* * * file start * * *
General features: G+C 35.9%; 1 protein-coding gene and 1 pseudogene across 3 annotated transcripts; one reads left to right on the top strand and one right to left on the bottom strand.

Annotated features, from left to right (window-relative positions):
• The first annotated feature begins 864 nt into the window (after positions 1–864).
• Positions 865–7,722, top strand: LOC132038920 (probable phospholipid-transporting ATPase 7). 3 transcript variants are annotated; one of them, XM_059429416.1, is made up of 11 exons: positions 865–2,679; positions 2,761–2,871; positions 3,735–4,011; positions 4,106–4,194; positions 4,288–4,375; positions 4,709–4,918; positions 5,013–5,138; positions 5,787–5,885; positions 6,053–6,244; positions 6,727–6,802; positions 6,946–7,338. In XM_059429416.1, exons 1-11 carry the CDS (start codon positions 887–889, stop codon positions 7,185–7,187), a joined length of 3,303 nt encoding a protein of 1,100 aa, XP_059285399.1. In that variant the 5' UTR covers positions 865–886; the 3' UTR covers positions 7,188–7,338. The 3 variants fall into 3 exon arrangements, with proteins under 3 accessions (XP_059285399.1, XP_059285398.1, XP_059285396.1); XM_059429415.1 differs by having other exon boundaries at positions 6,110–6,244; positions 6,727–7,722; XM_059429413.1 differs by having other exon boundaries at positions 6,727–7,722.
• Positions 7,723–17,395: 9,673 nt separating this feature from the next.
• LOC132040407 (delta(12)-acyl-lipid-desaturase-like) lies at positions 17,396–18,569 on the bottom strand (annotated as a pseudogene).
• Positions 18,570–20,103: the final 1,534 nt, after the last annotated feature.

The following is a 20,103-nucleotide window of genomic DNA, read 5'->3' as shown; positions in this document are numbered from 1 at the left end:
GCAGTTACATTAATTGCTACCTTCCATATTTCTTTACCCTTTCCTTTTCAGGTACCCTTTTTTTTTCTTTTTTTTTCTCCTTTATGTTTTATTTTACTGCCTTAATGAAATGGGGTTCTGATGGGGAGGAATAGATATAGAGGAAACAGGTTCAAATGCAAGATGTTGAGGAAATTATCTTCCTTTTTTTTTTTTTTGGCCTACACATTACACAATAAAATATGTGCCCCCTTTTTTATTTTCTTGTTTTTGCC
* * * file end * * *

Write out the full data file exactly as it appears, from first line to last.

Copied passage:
General features: G+C 35.9%; 1 protein-coding gene and 1 pseudogene across 3 annotated transcripts; one reads left to right on the top strand and one right to left on the bottom strand.

Annotated features, from left to right (window-relative positions):
• The first annotated feature begins 864 nt into the window (after positions 1–864).
• Positions 865–7,722, top strand: LOC132038920 (probable phospholipid-transporting ATPase 7). 3 transcript variants are annotated; one of them, XM_059429416.1, is made up of 11 exons: positions 865–2,679; positions 2,761–2,871; positions 3,735–4,011; positions 4,106–4,194; positions 4,288–4,375; positions 4,709–4,918; positions 5,013–5,138; positions 5,787–5,885; positions 6,053–6,244; positions 6,727–6,802; positions 6,946–7,338. In XM_059429416.1, exons 1-11 carry the CDS (start codon positions 887–889, stop codon positions 7,185–7,187), a joined length of 3,303 nt encoding a protein of 1,100 aa, XP_059285399.1. In that variant the 5' UTR covers positions 865–886; the 3' UTR covers positions 7,188–7,338. The 3 variants fall into 3 exon arrangements, with proteins under 3 accessions (XP_059285399.1, XP_059285398.1, XP_059285396.1); XM_059429415.1 differs by having other exon boundaries at positions 6,110–6,244; positions 6,727–7,722; XM_059429413.1 differs by having other exon boundaries at positions 6,727–7,722.
• Positions 7,723–17,395: 9,673 nt separating this feature from the next.
• LOC132040407 (delta(12)-acyl-lipid-desaturase-like) lies at positions 17,396–18,569 on the bottom strand (annotated as a pseudogene).
• Positions 18,570–20,103: the final 1,534 nt, after the last annotated feature.

The following is a 20,103-nucleotide window of genomic DNA, read 5'->3' as shown; positions in this document are numbered from 1 at the left end:
GCAGTTACATTAATTGCTACCTTCCATATTTCTTTACCCTTTCCTTTTCAGGTACCCTTTTTTTTTCTTTTTTTTTCTCCTTTATGTTTTATTTTACTGCCTTAATGAAATGGGGTTCTGATGGGGAGGAATAGATATAGAGGAAACAGGTTCAAATGCAAGATGTTGAGGAAATTATCTTCCTTTTTTTTTTTTTTGGCCTACACATTACACAATAAAATATGTGCCCCCTTTTTTATTTTCTTGTTTTTGCC